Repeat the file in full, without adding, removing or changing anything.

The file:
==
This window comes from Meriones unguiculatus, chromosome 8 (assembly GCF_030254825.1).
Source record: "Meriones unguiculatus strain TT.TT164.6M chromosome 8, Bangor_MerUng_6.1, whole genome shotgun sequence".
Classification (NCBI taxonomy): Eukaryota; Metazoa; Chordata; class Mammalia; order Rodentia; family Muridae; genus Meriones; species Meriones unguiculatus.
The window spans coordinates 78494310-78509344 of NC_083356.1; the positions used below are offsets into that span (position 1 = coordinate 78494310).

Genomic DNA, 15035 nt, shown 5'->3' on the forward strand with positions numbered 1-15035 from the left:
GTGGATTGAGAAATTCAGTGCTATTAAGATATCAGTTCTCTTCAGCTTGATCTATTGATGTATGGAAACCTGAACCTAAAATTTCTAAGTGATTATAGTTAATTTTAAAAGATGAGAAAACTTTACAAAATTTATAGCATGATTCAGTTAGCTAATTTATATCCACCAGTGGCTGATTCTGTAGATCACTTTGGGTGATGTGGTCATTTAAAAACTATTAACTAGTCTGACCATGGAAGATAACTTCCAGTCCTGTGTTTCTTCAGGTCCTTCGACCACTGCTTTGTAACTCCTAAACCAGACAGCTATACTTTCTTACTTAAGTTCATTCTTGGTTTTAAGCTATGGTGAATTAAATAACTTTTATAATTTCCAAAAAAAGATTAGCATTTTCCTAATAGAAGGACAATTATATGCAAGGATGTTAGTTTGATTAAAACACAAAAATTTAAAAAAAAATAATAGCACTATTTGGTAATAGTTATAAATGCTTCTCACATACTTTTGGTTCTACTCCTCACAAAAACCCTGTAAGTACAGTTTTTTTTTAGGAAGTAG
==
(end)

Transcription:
This window comes from Meriones unguiculatus, chromosome 8 (assembly GCF_030254825.1).
Source record: "Meriones unguiculatus strain TT.TT164.6M chromosome 8, Bangor_MerUng_6.1, whole genome shotgun sequence".
Classification (NCBI taxonomy): Eukaryota; Metazoa; Chordata; class Mammalia; order Rodentia; family Muridae; genus Meriones; species Meriones unguiculatus.
The window spans coordinates 78494310-78509344 of NC_083356.1; the positions used below are offsets into that span (position 1 = coordinate 78494310).

Genomic DNA, 15035 nt, shown 5'->3' on the forward strand with positions numbered 1-15035 from the left:
GTGGATTGAGAAATTCAGTGCTATTAAGATATCAGTTCTCTTCAGCTTGATCTATTGATGTATGGAAACCTGAACCTAAAATTTCTAAGTGATTATAGTTAATTTTAAAAGATGAGAAAACTTTACAAAATTTATAGCATGATTCAGTTAGCTAATTTATATCCACCAGTGGCTGATTCTGTAGATCACTTTGGGTGATGTGGTCATTTAAAAACTATTAACTAGTCTGACCATGGAAGATAACTTCCAGTCCTGTGTTTCTTCAGGTCCTTCGACCACTGCTTTGTAACTCCTAAACCAGACAGCTATACTTTCTTACTTAAGTTCATTCTTGGTTTTAAGCTATGGTGAATTAAATAACTTTTATAATTTCCAAAAAAAGATTAGCATTTTCCTAATAGAAGGACAATTATATGCAAGGATGTTAGTTTGATTAAAACACAAAAATTTAAAAAAAAATAATAGCACTATTTGGTAATAGTTATAAATGCTTCTCACATACTTTTGGTTCTACTCCTCACAAAAACCCTGTAAGTACAGTTTTTTTTTAGGAAGTAG